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which the incomprehensible whole is governed. Do we want to contemplate his munificence? We see it in the abundance with which he fills the earth. Do we want to contemplate his mercy? We see it in his not withholding that abundance, even from the unthankful. In fine, do we want to know what God is? Search not the book called the Scripture, which any human hand might make, but the Scripture called the Creation.

The only idea man can aflix to the name of God, is that of a first cause, the cause of all things. And incomprehensible and difficult as it is for a man to conceive what a first cause is, he arrives at the belief of it, from the tenfold greater difficulty of disbelieving it. It is difficult beyond description to conceive that space can have no end; but it is more difficult to conceive an end. It is difficult beyond the power of man to conceive an ete nal duration of what we call time; but it is more impossible to conceive a time when there shall be no time. In like. manner of reasoning, every thing we behold carries in itself the internal evidence that it did not make itself. Every man is an evidence to himself, that he did not nake himself; neither could his father make himself, nor his grandfather, nor any of his race; neither could any tree, plant, or animal make itself; and it is the convic tion arising from this evidence, that carries us on, as it were, by necessity, to the belief of a first cause eternally existing, of a nature totally different to any material existence we know of, and by the power of which all things exist; and this first cause man calls God.

It is only by the exercise of reason, that man can discover God. Take away that reason, and he would be incapable of understanding any thing; and, in this case, it would be just as consistent to read even the book called the Bible to a horse as to a man. How then is it that those people pretend to reject reason?

Almost the only parts in the book called the Bible, that convey to us any idea of God, are some chapters in Job, and the 19th Psalm; I recollect no other. Those parts are true deistical compositions; for they treat of the Deity through his works, They take the book of Creation as the word of God, they refer to no other book, and all the inferences they make are drawn from that volume.

I insert, in this place, the 19th Psalm, as paraphrased into English verse by Addison. I recollect not the prose, and where I write this I have not the opportunity of seeing it.

The spacious firmament on high,
With all the bine ethereal sky,

And spangled heavens, a shining frame,
Their great Original proclaim.

The unwearied sun, from day to day,
Does his Creator's power display,
And publishes to every land,
The work of an Almighty hand.

Soon as the evening shades prevail,
The moon takes up the wondrous tale,
And nightly to the list'ning earth
Repeats the story of her birth;
Whilst all the stars that round her burn,
And all the planets in their turn,
Confirm the tidings as they roll,"
And spread the truth from pole to pole.

What though in solemn silence all
Move round this dark terrestrial ball;
What though no real voice, nor sound,
Amidst their radiant orbs be found,
In reason's ear they all rejoice,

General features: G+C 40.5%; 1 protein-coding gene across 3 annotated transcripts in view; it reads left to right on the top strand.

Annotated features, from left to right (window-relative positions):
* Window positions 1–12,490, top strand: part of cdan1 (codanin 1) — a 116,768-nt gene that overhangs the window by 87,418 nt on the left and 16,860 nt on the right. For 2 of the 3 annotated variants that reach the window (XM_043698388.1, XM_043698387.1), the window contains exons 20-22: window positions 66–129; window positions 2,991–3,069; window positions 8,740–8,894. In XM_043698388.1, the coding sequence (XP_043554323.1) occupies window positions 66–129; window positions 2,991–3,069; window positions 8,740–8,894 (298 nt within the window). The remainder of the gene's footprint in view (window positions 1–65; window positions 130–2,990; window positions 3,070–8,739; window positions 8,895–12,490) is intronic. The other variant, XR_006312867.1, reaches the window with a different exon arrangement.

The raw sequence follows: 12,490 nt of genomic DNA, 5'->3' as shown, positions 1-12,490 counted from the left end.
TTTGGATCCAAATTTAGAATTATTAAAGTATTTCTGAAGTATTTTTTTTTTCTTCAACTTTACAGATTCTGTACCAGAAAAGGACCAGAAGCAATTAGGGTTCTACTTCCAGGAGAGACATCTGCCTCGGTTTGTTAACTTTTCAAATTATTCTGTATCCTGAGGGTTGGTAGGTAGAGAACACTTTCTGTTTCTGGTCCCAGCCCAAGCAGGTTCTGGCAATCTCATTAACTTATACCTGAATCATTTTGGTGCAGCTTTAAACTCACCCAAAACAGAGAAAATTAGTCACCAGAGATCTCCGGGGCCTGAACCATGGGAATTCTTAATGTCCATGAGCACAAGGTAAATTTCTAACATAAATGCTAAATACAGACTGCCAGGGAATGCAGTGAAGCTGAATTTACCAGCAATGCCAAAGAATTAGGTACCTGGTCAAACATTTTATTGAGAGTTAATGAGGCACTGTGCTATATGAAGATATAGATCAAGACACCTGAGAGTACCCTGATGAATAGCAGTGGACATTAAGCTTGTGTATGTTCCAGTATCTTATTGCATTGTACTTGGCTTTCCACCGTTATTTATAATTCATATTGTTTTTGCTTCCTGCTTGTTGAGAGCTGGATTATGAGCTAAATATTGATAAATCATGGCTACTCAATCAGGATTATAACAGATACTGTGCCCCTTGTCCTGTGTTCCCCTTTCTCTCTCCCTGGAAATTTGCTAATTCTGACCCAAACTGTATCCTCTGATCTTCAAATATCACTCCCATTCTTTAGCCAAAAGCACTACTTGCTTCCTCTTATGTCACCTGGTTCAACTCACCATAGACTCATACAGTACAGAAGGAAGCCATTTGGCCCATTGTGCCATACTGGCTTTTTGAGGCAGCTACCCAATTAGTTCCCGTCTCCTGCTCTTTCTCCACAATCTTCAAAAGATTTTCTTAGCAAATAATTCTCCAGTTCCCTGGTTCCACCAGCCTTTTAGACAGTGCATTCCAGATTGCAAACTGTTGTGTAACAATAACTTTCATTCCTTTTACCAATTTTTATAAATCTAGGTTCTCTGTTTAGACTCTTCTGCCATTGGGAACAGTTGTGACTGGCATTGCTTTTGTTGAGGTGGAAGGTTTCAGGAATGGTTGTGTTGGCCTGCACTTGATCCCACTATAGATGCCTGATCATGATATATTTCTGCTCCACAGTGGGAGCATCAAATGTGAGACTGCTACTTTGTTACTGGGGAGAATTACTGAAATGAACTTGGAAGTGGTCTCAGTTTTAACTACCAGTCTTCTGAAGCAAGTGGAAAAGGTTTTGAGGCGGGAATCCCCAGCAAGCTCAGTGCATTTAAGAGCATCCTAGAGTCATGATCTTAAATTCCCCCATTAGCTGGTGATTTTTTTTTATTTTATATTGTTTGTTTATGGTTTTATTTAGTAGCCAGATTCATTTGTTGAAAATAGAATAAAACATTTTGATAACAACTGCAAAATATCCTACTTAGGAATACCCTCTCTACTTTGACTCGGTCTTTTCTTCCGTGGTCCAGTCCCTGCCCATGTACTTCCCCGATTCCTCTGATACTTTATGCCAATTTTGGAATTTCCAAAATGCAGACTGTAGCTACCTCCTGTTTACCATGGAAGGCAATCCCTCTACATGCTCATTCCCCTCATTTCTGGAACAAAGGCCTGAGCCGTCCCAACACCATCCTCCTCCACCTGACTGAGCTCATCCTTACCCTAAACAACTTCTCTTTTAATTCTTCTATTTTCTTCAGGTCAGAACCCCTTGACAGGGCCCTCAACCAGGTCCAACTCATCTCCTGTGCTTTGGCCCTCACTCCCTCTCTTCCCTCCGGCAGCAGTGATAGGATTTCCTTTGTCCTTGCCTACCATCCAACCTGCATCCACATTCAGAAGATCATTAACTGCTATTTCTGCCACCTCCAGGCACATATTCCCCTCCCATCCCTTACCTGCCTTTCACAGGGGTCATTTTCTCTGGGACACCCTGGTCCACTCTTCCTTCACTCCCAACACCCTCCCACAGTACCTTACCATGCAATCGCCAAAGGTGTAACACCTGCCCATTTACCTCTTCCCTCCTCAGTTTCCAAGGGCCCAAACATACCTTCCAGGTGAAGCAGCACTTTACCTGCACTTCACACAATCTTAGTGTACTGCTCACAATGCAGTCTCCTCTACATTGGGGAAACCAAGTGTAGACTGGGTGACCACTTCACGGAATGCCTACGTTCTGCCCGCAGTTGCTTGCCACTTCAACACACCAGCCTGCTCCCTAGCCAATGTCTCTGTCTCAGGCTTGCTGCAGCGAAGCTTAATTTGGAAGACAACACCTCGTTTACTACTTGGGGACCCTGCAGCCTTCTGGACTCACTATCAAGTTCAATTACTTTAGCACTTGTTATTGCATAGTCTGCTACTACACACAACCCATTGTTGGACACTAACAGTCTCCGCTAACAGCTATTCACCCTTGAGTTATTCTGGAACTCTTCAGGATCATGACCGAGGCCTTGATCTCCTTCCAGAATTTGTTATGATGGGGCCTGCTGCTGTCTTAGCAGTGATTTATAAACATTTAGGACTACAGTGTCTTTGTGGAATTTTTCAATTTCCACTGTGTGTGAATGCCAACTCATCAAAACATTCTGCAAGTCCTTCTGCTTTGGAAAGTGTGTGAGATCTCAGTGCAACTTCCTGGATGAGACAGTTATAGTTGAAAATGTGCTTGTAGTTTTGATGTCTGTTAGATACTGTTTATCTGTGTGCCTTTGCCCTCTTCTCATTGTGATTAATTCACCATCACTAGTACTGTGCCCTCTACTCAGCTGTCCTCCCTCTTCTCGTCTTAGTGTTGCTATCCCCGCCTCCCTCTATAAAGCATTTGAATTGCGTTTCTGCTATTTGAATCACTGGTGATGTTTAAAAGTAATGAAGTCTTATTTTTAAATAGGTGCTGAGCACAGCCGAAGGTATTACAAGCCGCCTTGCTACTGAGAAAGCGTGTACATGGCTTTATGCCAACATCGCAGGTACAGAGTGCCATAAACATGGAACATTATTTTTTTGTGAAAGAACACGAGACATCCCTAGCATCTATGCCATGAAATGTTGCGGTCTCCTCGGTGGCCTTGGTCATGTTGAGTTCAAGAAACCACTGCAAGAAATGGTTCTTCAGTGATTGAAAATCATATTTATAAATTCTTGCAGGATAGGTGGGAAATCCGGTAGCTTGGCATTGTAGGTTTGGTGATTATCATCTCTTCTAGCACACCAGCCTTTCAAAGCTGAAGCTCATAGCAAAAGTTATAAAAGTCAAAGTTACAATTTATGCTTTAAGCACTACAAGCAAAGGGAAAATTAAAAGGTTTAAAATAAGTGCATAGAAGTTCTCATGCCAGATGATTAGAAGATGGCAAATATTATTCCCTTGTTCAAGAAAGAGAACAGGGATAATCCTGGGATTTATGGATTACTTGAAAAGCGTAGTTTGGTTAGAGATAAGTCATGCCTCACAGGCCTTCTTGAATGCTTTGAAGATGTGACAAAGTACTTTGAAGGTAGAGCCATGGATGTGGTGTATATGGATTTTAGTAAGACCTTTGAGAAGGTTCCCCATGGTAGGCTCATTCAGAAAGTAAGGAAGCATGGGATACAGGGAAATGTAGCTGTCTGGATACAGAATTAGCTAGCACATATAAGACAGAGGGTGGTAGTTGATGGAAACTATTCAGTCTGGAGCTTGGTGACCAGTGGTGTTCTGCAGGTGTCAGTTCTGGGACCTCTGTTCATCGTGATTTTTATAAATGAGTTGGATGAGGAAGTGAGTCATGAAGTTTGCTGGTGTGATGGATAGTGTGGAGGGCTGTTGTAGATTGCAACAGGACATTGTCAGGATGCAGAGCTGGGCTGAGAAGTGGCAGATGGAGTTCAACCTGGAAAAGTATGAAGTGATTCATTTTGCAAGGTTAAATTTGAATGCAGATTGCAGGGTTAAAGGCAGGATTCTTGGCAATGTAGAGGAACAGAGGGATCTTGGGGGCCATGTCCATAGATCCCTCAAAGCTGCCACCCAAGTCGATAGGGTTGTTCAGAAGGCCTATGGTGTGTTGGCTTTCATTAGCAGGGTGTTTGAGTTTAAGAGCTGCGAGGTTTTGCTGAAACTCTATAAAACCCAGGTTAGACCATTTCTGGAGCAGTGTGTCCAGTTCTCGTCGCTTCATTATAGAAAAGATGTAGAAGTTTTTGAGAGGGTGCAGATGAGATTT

And utter forth a glorious voice,
For ever singing as they shine,

THE HAND THAT MADE US IS DIVINE.

What more does man want to know than that the hand, or power, that made these things is divine, is omnipotent? Let him believe this with the force it is impossible to repel, if he permits his reason to act, and his rule of moral

will of course.

The allusions in Job have all of them the same tendency with this Psalm: that of deducing or proving a truth, that would be otherwise unknown, from truths already known.

I recollect not enough of the passages in Job, to insert them correctly: but there is one occurs to me that is applicable to the subject I am speaking upon. "Canst thou by searching find out God? Canst thou find out the Almighty to perfection?"

I know not how the printers have pointed this passage, for I keep no Bible; but it contains two distinct questions, that admit of distinct answers.

First, Canst thou by searching find out God? Yes; because in the first place, I know I did not make myself, and yet I have existence; and by searching into the nature of other things, I find that no other thing could make itself; and yet millions of other things exist; therefore it is, that I know, by positive conclusion resulting from this search, that there is a power superior to all those things, and that power is God."

Secondly,-Canst thou find out the Almighty to perfection? No; not only because the power and wisdom He has manifested in the structure of the Creation that I be. hold, is to me incomprehensible, but because even this manifestation, great as it is, is probably but a small display of that immensity of power and wisdom, by which

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millions of other worlds, to me invisible by their distance, were created and continue to exist.

It is evident, that both these questions were put to the reason of the person to whom they are supposed to have been addressed; and it is only by admitting the first question to be answered affirmatively, that the second could follow. It would have been unnecessary, and even absurd, to have put a second question more difficult than the first, if the first question had been answered negatively. The two questions have different objects; the first refers to the existence of God, the second to his attributes; reason can discover the one, but it falls infinitely short in discovering the whole of the other.

I recollect not a single passage in all the writings ascribed to the men called apostles, that convey any idea of what God is. Those writings are chiefly controversial; and the subject they dwell upon, that of a man dying in agony on a cross, is better suited to the gloomy genius of a monk in a cell, by whom it is not impossible they were written, than to ay man breathing the open air of the Creation. The only passage that occurs to me, that has any reference to the works of God, by which only his power and wisdom can be known, is related to have been spoken by Jesus Christ, as a remedy against distrustful care. Behold the lilies of the field, they toil not, neither do they spin." This, however, is far inferior to the allusions in Job, and in the 19th Psalm; but it is similar in idea, and the modesty of the imagery is correspondent to the nodesty of the man.